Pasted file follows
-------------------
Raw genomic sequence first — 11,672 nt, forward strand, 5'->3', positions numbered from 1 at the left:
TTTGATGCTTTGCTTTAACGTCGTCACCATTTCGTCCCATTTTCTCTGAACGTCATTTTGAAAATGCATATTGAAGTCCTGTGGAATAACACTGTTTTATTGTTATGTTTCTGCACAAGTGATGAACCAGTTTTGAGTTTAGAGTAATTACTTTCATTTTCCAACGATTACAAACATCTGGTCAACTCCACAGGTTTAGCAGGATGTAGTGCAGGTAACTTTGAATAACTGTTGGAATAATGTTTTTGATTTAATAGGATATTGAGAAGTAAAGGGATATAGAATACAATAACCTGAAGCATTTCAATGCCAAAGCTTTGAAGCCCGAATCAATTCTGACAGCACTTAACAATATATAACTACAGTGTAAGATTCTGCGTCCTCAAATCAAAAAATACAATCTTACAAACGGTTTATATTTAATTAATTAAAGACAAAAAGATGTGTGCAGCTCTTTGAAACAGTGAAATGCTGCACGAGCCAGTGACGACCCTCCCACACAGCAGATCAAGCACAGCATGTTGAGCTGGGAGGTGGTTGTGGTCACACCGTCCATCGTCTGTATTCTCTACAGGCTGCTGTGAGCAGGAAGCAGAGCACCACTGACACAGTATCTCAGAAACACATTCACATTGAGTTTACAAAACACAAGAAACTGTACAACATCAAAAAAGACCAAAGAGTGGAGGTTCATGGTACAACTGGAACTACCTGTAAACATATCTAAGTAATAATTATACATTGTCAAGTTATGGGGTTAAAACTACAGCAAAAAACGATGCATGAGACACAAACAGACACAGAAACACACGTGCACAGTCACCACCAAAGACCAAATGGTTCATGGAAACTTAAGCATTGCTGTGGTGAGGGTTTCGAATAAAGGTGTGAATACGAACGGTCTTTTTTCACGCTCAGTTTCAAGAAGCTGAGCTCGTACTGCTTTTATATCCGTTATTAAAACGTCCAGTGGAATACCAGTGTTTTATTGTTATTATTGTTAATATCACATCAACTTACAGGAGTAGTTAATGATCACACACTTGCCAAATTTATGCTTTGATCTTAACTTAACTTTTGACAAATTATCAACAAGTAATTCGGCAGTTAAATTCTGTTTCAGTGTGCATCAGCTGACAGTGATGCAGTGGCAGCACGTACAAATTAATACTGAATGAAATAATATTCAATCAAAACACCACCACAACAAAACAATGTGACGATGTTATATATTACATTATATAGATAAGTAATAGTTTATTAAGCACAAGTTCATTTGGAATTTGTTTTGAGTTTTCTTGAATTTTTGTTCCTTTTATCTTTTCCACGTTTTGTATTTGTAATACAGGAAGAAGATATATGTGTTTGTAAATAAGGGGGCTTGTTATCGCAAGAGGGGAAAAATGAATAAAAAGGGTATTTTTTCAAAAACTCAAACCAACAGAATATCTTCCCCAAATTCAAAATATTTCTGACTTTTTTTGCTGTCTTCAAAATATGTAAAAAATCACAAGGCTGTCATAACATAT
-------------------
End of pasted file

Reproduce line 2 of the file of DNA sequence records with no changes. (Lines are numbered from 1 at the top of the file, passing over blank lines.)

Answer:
TTTGATGCTTTGCTTTAACGTCGTCACCATTTCGTCCCATTTTCTCTGAACGTCATTTTGAAAATGCATATTGAAGTCCTGTGGAATAACACTGTTTTATTGTTATGTTTCTGCACAAGTGATGAACCAGTTTTGAGTTTAGAGTAATTACTTTCATTTTCCAACGATTACAAACATCTGGTCAACTCCACAGGTTTAGCAGGATGTAGTGCAGGTAACTTTGAATAACTGTTGGAATAATGTTTTTGATTTAATAGGATATTGAGAAGTAAAGGGATATAGAATACAATAACCTGAAGCATTTCAATGCCAAAGCTTTGAAGCCCGAATCAATTCTGACAGCACTTAACAATATATAACTACAGTGTAAGATTCTGCGTCCTCAAATCAAAAAATACAATCTTACAAACGGTTTATATTTAATTAATTAAAGACAAAAAGATGTGTGCAGCTCTTTGAAACAGTGAAATGCTGCACGAGCCAGTGACGACCCTCCCACACAGCAGATCAAGCACAGCATGTTGAGCTGGGAGGTGGTTGTGGTCACACCGTCCATCGTCTGTATTCTCTACAGGCTGCTGTGAGCAGGAAGCAGAGCACCACTGACACAGTATCTCAGAAACACATTCACATTGAGTTTACAAAACACAAGAAACTGTACAACATCAAAAAAGACCAAAGAGTGGAGGTTCATGGTACAACTGGAACTACCTGTAAACATATCTAAGTAATAATTATACATTGTCAAGTTATGGGGTTAAAACTACAGCAAAAAACGATGCATGAGACACAAACAGACACAGAAACACACGTGCACAGTCACCACCAAAGACCAAATGGTTCATGGAAACTTAAGCATTGCTGTGGTGAGGGTTTCGAATAAAGGTGTGAATACGAACGGTCTTTTTTCACGCTCAGTTTCAAGAAGCTGAGCTCGTACTGCTTTTATATCCGTTATTAAAACGTCCAGTGGAATACCAGTGTTTTATTGTTATTATTGTTAATATCACATCAACTTACAGGAGTAGTTAATGATCACACACTTGCCAAATTTATGCTTTGATCTTAACTTAACTTTTGACAAATTATCAACAAGTAATTCGGCAGTTAAATTCTGTTTCAGTGTGCATCAGCTGACAGTGATGCAGTGGCAGCACGTACAAATTAATACTGAATGAAATAATATTCAATCAAAACACCACCACAACAAAACAATGTGACGATGTTATATATTACATTATATAGATAAGTAATAGTTTATTAAGCACAAGTTCATTTGGAATTTGTTTTGAGTTTTCTTGAATTTTTGTTCCTTTTATCTTTTCCACGTTTTGTATTTGTAATACAGGAAGAAGATATATGTGTTTGTAAATAAGGGGGCTTGTTATCGCAAGAGGGGAAAAATGAATAAAAAGGGTATTTTTTCAAAAACTCAAACCAACAGAATATCTTCCCCAAATTCAAAATATTTCTGACTTTTTTTGCTGTCTTCAAAATATGTAAAAAATCACAAGGCTGTCATAACATAT